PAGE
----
Victoria Baena is a third-year doctoral student in comparative literature at Yale. Her dissertation explores the mythologization of the provinces and the “provincial” in nineteenth-century British and French fiction. She also maintains an interest in nineteenth- and twentieth-century German and Latin American literature, and is particularly invested in the methods of environmental criticism, narrative theory, and social history.



Andie Berry is a first-year PhD student in English at Yale University. Her research interests focus on contemporary African American literature and dramatic literature as she explores the intersections between trauma, memory, performance, and race. Specifically, she is curious about common representations of black suffering and death that are being reappropriated and revised in the late-20th and 21st-century into more optimistic images.



Peter Conroy is a second-year doctoral candidate in English at Yale. He works mostly on 20th-century fiction, critical theory, and aesthetics. Lately his thinking has gravitated toward the politics of ecology, with particular attention to the affordances and hazards of anti-growth thought.




Organizing Committee

wai-cheeWai Chee Dimock teaches English and American Studies at Yale University. Her web-and-print anthology, American Literaturein the World (2017), coedited with Jordan Brower, Edgar Garcia, Nick Rinehart, and Kyle Hutzler, was published by Columbia University Press in January 2017.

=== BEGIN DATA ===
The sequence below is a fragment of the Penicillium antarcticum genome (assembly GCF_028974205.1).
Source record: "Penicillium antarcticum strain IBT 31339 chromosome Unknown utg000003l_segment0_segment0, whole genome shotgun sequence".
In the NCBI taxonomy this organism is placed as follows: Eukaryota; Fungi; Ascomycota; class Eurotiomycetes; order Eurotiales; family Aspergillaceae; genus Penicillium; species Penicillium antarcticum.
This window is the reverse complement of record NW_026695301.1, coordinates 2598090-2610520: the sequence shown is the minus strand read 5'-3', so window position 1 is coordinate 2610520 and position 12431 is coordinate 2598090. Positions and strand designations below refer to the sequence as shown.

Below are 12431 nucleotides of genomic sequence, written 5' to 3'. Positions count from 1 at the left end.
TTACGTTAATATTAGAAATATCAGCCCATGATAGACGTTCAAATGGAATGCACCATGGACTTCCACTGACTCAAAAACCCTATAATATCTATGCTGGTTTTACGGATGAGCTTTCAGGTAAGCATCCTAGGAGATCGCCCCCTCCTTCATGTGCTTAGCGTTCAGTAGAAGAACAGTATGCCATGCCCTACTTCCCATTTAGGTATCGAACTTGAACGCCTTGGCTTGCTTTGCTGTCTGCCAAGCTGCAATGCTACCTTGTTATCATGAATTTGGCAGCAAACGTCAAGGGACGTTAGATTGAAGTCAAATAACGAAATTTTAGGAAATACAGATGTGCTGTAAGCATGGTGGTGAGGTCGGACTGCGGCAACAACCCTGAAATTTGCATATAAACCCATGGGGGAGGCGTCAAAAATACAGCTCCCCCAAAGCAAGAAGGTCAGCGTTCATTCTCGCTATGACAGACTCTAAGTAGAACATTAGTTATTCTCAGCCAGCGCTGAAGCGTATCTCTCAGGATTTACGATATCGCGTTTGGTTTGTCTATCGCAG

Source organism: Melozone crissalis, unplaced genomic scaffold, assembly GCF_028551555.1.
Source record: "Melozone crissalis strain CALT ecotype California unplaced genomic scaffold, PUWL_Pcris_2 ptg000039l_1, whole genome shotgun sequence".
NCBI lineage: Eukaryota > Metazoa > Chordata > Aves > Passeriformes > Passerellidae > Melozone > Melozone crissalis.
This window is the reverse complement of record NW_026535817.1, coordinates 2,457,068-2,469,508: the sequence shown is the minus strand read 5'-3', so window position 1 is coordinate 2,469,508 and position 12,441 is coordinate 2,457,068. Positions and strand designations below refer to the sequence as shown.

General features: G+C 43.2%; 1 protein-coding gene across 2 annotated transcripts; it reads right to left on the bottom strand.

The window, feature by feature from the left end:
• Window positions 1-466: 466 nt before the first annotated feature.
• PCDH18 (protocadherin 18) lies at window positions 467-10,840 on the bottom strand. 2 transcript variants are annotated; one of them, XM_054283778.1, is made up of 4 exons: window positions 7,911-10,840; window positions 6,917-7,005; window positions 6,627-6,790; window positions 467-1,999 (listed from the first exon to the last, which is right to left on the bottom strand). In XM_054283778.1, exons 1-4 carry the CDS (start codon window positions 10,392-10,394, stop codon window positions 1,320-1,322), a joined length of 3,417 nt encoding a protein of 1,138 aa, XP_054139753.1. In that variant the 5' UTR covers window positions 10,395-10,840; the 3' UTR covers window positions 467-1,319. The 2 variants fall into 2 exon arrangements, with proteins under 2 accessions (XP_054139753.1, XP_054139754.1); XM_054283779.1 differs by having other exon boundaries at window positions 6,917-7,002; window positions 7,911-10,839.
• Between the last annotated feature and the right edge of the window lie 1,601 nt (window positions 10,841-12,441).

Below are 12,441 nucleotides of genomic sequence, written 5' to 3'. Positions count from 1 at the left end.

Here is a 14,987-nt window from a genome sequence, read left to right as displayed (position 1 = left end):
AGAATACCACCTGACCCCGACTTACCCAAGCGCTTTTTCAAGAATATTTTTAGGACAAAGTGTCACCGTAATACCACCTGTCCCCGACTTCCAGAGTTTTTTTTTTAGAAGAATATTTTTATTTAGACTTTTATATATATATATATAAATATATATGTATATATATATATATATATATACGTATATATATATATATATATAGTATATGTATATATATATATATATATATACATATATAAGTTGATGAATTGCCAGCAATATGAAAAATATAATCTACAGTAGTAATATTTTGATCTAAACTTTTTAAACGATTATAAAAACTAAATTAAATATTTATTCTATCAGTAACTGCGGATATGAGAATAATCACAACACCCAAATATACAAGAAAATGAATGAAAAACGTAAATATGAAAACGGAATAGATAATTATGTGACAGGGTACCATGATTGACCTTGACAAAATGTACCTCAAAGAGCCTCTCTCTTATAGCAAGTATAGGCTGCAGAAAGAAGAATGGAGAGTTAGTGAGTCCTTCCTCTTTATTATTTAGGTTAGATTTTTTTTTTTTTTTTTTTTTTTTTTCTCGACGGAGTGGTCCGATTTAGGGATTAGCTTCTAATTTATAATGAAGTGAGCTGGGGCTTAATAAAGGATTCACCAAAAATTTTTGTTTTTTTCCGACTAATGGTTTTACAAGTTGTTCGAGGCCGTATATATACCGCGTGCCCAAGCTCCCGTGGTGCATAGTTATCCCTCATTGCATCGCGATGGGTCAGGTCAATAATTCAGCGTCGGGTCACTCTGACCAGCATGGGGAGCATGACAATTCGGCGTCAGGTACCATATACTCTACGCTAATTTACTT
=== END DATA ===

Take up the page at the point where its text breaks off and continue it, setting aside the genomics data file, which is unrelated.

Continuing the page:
brandon menke photoBrandon Menke is a poet and Ph.D. candidate in English Literature at Yale University, where he teaches American literature and creative writing. His dissertation examines queer identities, lyric form, and regionalist aesthetics in American literature and visual art in the twentieth century. In addition to being this year’s conference coordinator, he serves as the editor-in-chief and poetry editor of Palimpsest: Yale Graduate Literary and Arts Magazine, co-organizes the Graduate Poets Reading Series and Contemporary Poetry Colloquium, co-convenes the 20th- and 21st-Century Studies Colloquium, and has served as a Guest Critic in the Yale School of Art. He’s currently at work on a book project with artists Kyle Goldbach and Martin Bek.